The four tenets of SOA - part 2
I was not able to finish the thoughts on ”The four tenets of SOA” in one go, so this is part two. BTW, Ian Mariano reminded me of an official Microsoft whitepaper explaining Microsoft positioning on SOA, and how we see SOA as a way towards Connected Systems. The whitepaper is found at MSDN Architecture Center: Service Orientation and Its Role in Your Connected Systems Strategy.
I would also like to point out that the most important part of this, for me, is not actually the four tenets, but more of how services will be defined going forward. The tenets seem to be a good starting point for that discussion, but the crucial question for me is to understand whether we will define services as either:
- Technical aspects of distributed applications
- Providing business capabilities as coarse-grained services in the enterprise architecture
- A combination of the above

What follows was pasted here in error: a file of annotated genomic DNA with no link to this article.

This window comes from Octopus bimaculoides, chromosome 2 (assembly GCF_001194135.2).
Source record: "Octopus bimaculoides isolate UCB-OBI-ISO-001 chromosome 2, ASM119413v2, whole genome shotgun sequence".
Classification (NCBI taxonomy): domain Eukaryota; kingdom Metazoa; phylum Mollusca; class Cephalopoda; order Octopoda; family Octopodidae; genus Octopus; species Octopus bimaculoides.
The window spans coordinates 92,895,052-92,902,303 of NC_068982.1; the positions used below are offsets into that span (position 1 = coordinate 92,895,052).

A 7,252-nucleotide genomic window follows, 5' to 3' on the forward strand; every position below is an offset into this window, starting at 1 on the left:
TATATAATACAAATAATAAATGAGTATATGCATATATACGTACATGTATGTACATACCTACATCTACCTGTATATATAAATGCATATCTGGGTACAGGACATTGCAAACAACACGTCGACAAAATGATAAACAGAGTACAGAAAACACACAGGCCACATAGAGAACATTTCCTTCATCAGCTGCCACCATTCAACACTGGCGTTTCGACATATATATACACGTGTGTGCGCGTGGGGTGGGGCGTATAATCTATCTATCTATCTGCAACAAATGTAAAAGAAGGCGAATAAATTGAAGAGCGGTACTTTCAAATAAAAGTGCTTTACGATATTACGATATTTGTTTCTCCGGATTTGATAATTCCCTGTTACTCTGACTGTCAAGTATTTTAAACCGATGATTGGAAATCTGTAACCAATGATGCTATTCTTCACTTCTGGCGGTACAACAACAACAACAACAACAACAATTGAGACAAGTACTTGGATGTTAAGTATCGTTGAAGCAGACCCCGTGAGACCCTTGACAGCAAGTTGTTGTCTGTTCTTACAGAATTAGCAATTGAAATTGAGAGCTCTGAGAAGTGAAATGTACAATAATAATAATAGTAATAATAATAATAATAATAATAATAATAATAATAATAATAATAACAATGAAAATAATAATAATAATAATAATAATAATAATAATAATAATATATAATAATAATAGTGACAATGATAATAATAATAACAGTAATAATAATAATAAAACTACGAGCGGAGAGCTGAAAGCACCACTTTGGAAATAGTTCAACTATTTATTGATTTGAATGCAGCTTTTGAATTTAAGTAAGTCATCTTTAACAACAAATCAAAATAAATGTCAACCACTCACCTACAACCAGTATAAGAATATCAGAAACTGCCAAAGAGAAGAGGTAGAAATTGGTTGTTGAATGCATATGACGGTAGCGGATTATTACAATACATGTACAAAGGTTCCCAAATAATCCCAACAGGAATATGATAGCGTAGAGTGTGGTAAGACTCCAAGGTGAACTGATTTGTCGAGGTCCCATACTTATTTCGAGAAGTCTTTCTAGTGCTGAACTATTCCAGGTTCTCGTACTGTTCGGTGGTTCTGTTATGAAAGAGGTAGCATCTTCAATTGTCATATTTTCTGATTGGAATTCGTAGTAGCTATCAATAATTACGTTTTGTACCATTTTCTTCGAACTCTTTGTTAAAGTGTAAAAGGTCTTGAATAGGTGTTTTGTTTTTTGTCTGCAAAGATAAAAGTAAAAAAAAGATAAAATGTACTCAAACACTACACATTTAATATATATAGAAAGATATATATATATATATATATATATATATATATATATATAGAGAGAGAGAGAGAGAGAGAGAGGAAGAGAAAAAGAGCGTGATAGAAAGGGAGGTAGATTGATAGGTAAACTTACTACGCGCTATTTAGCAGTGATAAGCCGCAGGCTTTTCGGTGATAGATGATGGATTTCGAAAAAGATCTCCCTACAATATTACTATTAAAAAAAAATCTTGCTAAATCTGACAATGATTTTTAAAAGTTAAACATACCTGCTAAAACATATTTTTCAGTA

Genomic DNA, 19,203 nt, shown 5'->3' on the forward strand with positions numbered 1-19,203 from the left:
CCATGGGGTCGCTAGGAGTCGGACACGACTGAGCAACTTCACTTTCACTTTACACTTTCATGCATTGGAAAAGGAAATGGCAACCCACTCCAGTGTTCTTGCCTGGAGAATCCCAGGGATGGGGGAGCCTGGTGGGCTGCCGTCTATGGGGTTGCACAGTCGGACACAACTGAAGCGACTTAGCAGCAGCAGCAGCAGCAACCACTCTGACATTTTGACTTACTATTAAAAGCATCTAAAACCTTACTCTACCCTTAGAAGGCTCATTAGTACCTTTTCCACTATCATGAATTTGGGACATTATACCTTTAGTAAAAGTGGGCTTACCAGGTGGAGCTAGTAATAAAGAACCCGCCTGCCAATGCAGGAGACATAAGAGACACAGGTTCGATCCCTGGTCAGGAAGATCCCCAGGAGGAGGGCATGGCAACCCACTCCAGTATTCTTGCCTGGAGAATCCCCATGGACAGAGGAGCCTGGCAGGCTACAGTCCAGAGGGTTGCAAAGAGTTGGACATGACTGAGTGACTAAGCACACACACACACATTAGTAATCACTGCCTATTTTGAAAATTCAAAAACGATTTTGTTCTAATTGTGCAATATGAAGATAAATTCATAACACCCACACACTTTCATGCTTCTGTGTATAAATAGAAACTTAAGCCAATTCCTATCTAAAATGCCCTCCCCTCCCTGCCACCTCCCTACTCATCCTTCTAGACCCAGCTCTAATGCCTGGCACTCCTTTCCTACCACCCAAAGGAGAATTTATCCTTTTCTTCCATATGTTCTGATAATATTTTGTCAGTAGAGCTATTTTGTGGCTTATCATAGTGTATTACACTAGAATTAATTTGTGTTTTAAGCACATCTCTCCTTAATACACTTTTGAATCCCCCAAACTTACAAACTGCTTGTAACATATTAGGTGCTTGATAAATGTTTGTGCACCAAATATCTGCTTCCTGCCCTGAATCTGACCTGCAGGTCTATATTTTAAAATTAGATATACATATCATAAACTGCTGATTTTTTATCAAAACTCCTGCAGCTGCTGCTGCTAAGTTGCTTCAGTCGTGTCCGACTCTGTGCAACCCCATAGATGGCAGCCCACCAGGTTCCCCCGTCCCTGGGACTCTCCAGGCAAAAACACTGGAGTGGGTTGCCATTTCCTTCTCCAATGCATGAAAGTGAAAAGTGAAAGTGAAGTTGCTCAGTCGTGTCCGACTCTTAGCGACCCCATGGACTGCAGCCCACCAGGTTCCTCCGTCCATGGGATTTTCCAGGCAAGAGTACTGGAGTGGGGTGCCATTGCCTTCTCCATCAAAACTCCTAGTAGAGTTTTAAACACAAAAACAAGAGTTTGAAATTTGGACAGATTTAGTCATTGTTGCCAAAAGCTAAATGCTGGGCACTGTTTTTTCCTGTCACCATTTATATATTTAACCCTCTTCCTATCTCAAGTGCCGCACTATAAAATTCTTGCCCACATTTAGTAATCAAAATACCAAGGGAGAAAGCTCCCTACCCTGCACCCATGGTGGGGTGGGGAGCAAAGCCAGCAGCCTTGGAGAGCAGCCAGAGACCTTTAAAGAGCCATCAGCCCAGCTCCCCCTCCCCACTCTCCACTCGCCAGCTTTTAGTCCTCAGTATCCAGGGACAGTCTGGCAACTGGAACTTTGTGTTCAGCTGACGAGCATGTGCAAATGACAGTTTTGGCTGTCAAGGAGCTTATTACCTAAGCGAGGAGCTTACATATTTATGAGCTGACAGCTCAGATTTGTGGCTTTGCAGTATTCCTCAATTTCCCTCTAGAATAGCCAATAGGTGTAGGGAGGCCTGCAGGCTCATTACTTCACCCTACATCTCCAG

(And I do strongly believe it is #2 that is closest to were we are going.)
Tenet #4 – Compatibility is based upon policy.
When I am out presenting SOA to customers and partners, this is the tenet I feel is the hardest to explain. It seems to me that many feel the compability issue is somewhat “off-topic” of the general “What is a service”-discussion.
The concept that a service provider and a service consumer can use a policy to negotiate appropriate protocol, message format, security requirements etc is very tempting, and there is no doubt about WS-Policy is containing very nice capabilities. But on the other hand, is this really a requirement for being service oriented, isn’t this more of an implementation detail or maybe more correct; a web service infrastructure ability? In my opinion service-orientation is not tied into being web services only, although web services in most (many) cases would be the right technology for implementing SOA. As I mentioned earlier, I feel that service-orientation is more of providing coarse-grained services, corresponding to business capabilities in the enterprise, than a technical aspect of distributed computing. This means you could do fully “valid” service-orientation without the ability of providing a machine interpretable policy for the service, or actually completely without leveraging web service technology at all.